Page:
Saturday, March 28, 2020

Managing Anxiety and Isolation During Quarantine

Since the World Health Organization declared the COVID-19 outbreak a global pandemic, many of us, even those who have not been infected by the virus, will choose to quarantine in our homes for the upcoming weeks. Capsized travel plans, indefinite isolation, panic over scarce re-sources and information overload could be a recipe for unchecked anxiety and feelings of isola-tion. Here are a few pointers that could help you survive spiraling negative thoughts about this uncertain time.
1.) Reframe “I am stuck inside” to “I can finally focus on my home and myself
”As dismal as the world may feel right now, think of the mandated work-from-home policy as an opportunity to refocus your attention from the external to the internal. Doing one productive thing per day can lead to a more positive attitude. Set your sights on long-avoided tasks, reorganize, or create something you’ve always wanted to. Approaching this time with a mindset of feeling trapped or stuck will only stress you out more. This is your chance to slow down and focus on yourself.
2.) Stay close to your normal routine
Try and maintain some semblance of structure from the pre-quarantine days. For those individuals with children, sticking to a routine might be easier; however as you work from home, it could be tempting to fall into a more lethargic lifestyle, which could lead to negative thinking. Wake up and go to bed around the same time, eat meals, shower, adapt your exercise regimen, and get out of your PJ’s. Do laundry on Sundays as usual. Not only will sticking to your normal routine keep you active and less likely to spiral, it will be easier to readjust to the outside world when it’s time to get back to work.
3.) Avoid obsessing over endless Coronavirus coverage
Freeing up your day from work or social obligations gives you plenty of time to obsess, and if you have a tendency to consult Google for every itch and sneeze, you may be over-researching the pandemic as well. Choosing only certain credible websites ( or is a good start) for a limited amount of time each day (perhaps two chunks of 30 minutes each) will be in your best interest during this time.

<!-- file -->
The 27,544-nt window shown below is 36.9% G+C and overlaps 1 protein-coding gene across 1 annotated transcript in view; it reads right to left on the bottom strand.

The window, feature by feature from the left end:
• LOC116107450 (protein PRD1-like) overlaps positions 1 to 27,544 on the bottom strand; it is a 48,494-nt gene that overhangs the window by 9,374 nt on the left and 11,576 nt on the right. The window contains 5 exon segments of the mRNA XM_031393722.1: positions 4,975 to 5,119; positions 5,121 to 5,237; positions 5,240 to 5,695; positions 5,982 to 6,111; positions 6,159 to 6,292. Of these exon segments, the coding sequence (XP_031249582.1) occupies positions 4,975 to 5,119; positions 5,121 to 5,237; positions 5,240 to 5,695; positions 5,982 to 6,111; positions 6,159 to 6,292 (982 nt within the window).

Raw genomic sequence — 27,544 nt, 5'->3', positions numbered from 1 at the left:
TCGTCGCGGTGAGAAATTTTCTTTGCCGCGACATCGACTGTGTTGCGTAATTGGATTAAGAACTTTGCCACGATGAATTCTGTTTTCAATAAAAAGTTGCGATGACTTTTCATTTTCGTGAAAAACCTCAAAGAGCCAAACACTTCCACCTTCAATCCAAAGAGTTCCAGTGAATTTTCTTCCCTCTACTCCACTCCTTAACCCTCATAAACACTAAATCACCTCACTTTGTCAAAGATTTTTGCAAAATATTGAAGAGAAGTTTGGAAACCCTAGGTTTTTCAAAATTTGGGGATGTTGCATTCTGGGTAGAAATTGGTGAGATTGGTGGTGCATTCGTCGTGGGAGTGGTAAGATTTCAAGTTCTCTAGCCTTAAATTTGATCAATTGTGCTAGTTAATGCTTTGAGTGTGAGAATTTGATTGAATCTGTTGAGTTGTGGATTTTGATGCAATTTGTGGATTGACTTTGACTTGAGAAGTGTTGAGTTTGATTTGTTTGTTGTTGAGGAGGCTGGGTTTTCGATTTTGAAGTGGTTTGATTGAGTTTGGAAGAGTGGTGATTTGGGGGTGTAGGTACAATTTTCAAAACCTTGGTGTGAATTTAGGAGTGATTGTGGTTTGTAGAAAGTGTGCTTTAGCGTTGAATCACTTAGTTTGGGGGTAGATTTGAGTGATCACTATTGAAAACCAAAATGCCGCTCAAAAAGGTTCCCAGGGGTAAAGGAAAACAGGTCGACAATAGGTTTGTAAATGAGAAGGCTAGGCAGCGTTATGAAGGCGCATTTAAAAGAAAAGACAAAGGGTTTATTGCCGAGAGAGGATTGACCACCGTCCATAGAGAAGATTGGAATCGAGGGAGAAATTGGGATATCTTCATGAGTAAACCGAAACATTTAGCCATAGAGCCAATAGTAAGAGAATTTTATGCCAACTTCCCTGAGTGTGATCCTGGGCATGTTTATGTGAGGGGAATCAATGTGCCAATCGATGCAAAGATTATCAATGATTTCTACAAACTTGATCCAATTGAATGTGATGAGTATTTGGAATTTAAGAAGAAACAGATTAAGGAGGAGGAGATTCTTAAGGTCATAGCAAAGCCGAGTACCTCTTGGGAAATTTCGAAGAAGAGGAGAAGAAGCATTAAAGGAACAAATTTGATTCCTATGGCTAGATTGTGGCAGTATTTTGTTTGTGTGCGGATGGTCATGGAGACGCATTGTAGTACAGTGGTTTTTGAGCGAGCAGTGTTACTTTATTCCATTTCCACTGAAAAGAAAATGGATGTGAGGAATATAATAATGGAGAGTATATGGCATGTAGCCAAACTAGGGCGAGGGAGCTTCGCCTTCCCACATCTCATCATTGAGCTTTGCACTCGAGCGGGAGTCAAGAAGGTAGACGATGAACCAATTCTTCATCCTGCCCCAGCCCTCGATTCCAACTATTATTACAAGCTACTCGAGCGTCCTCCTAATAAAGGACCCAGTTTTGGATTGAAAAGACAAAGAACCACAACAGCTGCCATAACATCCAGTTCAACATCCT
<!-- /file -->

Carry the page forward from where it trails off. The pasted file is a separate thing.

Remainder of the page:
4.) A chaotic home can lead to a chaotic mind
With all the uncertainly happening outside your home, keep the inside organized, predictable and clean. Setting up mental zones for daily activities can be helpful to organize your day. For exam-ple, try not to eat in bed or work on the sofa- just as before, eat at the kitchen table and work at your desk. Loosening these boundaries just muddles your routine and can make the day feel very long. Additionally, a cluttered home can cause you to become uneasy and claustrophobic of your environment- so keep it tidy.
5.) Start a new quarantine ritual
With this newfound time, why not do something special during these quarantined days? For example, perhaps you can start a daily journal to jot down thoughts and feelings to reflect on later. Or take a walk every day at 4pm, connect with your sister over FaceTime every morning, or start a watercolor painting which you can add to every day. Having something special during this time will help you look forward to each new day.
6.) Use telehealth as an option to talk to a professional if your anxiety becomes unmanageable
Many licensed psychologists are offering telehealth options over HIPAA-compliant video chat platforms. Remember to reach out for help if your anxiety is reaching proportions that is unmanageable without professional help.
Letting go of illusions of control and finding peace in the fact that you are doing your part to “flatten the curve” will certainly build mental strength to combat the stressful situation the whole globe is experiencing.

About the Author
Dr. Aarti Gupta, PsyD is Founder and Clinical Director at TherapyNest, A Center for Anxiety and Family Therapy in Palo Alto, California. She specializes in evidence-based treatment for a wide spectrum of anxiety disorders, including OCD, panic disorder, social anxiety, trichotillomania, and generalized anxiety disorder. Dr. Gupta serves on ADAA's public education committee.